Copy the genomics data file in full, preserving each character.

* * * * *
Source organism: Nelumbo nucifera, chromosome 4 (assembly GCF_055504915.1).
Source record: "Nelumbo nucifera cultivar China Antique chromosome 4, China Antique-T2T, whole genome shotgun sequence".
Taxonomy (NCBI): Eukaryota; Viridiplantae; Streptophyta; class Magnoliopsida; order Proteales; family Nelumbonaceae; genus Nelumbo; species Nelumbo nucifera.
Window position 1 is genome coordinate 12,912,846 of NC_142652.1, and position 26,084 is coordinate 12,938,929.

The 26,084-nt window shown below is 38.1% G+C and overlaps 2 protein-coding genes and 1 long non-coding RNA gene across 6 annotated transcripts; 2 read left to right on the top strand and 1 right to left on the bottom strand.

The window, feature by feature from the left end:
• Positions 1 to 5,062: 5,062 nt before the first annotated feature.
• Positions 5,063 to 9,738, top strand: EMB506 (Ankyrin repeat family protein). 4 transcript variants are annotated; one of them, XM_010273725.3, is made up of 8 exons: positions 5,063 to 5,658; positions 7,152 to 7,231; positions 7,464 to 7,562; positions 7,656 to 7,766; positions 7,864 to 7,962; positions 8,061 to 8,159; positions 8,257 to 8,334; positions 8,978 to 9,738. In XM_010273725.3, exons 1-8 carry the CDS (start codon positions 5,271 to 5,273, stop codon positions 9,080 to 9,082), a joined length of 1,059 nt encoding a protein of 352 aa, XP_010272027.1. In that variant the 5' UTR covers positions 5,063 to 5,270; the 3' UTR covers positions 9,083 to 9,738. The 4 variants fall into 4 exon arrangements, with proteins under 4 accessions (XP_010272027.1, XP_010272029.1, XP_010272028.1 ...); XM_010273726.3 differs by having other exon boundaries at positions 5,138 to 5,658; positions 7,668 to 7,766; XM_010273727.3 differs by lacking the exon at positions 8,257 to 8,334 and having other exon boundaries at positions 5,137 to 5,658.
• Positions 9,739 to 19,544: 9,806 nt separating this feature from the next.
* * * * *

Source organism: Nelumbo nucifera, chromosome 4 (assembly GCF_055504915.1).
Source record: "Nelumbo nucifera cultivar China Antique chromosome 4, China Antique-T2T, whole genome shotgun sequence".
Taxonomy (NCBI): Eukaryota; Viridiplantae; Streptophyta; class Magnoliopsida; order Proteales; family Nelumbonaceae; genus Nelumbo; species Nelumbo nucifera.
Window position 1 is genome coordinate 12,912,846 of NC_142652.1, and position 26,084 is coordinate 12,938,929.

The 26,084-nt window shown below is 38.1% G+C and overlaps 2 protein-coding genes and 1 long non-coding RNA gene across 6 annotated transcripts; 2 read left to right on the top strand and 1 right to left on the bottom strand.

The window, feature by feature from the left end:
• Positions 1 to 5,062: 5,062 nt before the first annotated feature.
• Positions 5,063 to 9,738, top strand: EMB506 (Ankyrin repeat family protein). 4 transcript variants are annotated; one of them, XM_010273725.3, is made up of 8 exons: positions 5,063 to 5,658; positions 7,152 to 7,231; positions 7,464 to 7,562; positions 7,656 to 7,766; positions 7,864 to 7,962; positions 8,061 to 8,159; positions 8,257 to 8,334; positions 8,978 to 9,738. In XM_010273725.3, exons 1-8 carry the CDS (start codon positions 5,271 to 5,273, stop codon positions 9,080 to 9,082), a joined length of 1,059 nt encoding a protein of 352 aa, XP_010272027.1. In that variant the 5' UTR covers positions 5,063 to 5,270; the 3' UTR covers positions 9,083 to 9,738. The 4 variants fall into 4 exon arrangements, with proteins under 4 accessions (XP_010272027.1, XP_010272029.1, XP_010272028.1 ...); XM_010273726.3 differs by having other exon boundaries at positions 5,138 to 5,658; positions 7,668 to 7,766; XM_010273727.3 differs by lacking the exon at positions 8,257 to 8,334 and having other exon boundaries at positions 5,137 to 5,658.
• Positions 9,739 to 19,544: 9,806 nt separating this feature from the next.